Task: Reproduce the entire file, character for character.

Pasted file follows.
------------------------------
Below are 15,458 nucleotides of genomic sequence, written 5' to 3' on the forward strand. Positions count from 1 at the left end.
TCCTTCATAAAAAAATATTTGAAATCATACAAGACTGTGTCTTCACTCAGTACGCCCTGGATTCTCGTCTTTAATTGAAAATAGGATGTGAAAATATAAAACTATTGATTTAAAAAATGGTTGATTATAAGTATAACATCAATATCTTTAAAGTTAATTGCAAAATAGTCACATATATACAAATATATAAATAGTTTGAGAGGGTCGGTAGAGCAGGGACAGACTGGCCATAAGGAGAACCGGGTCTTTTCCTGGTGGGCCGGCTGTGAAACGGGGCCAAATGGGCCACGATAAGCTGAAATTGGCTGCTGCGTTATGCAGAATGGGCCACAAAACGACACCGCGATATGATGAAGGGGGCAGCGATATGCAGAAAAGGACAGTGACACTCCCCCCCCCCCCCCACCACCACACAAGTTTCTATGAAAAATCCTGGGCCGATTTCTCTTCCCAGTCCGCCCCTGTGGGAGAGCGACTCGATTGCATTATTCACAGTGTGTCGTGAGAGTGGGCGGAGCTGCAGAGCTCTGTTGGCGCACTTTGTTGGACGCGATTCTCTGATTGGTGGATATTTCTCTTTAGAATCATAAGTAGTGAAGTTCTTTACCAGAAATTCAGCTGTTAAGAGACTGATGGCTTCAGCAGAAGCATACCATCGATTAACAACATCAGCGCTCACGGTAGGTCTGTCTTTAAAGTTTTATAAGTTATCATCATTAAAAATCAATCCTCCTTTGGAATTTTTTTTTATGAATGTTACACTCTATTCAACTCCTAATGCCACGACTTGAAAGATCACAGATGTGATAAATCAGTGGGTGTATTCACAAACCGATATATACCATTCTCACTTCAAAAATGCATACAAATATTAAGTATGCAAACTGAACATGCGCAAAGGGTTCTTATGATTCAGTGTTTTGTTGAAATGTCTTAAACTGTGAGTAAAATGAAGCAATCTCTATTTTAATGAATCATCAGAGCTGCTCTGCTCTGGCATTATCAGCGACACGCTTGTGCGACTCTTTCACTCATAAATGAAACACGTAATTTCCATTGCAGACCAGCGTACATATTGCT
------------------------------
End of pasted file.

Below are 15,458 nucleotides of genomic sequence, written 5' to 3' on the forward strand. Positions count from 1 at the left end.
TCCTTCATAAAAAAATATTTGAAATCATACAAGACTGTGTCTTCACTCAGTACGCCCTGGATTCTCGTCTTTAATTGAAAATAGGATGTGAAAATATAAAACTATTGATTTAAAAAATGGTTGATTATAAGTATAACATCAATATCTTTAAAGTTAATTGCAAAATAGTCACATATATACAAATATATAAATAGTTTGAGAGGGTCGGTAGAGCAGGGACAGACTGGCCATAAGGAGAACCGGGTCTTTTCCTGGTGGGCCGGCTGTGAAACGGGGCCAAATGGGCCACGATAAGCTGAAATTGGCTGCTGCGTTATGCAGAATGGGCCACAAAACGACACCGCGATATGATGAAGGGGGCAGCGATATGCAGAAAAGGACAGTGACACTCCCCCCCCCCCCCCACCACCACACAAGTTTCTATGAAAAATCCTGGGCCGATTTCTCTTCCCAGTCCGCCCCTGTGGGAGAGCGACTCGATTGCATTATTCACAGTGTGTCGTGAGAGTGGGCGGAGCTGCAGAGCTCTGTTGGCGCACTTTGTTGGACGCGATTCTCTGATTGGTGGATATTTCTCTTTAGAATCATAAGTAGTGAAGTTCTTTACCAGAAATTCAGCTGTTAAGAGACTGATGGCTTCAGCAGAAGCATACCATCGATTAACAACATCAGCGCTCACGGTAGGTCTGTCTTTAAAGTTTTATAAGTTATCATCATTAAAAATCAATCCTCCTTTGGAATTTTTTTTTATGAATGTTACACTCTATTCAACTCCTAATGCCACGACTTGAAAGATCACAGATGTGATAAATCAGTGGGTGTATTCACAAACCGATATATACCATTCTCACTTCAAAAATGCATACAAATATTAAGTATGCAAACTGAACATGCGCAAAGGGTTCTTATGATTCAGTGTTTTGTTGAAATGTCTTAAACTGTGAGTAAAATGAAGCAATCTCTATTTTAATGAATCATCAGAGCTGCTCTGCTCTGGCATTATCAGCGACACGCTTGTGCGACTCTTTCACTCATAAATGAAACACGTAATTTCCATTGCAGACCAGCGTACATATTGCT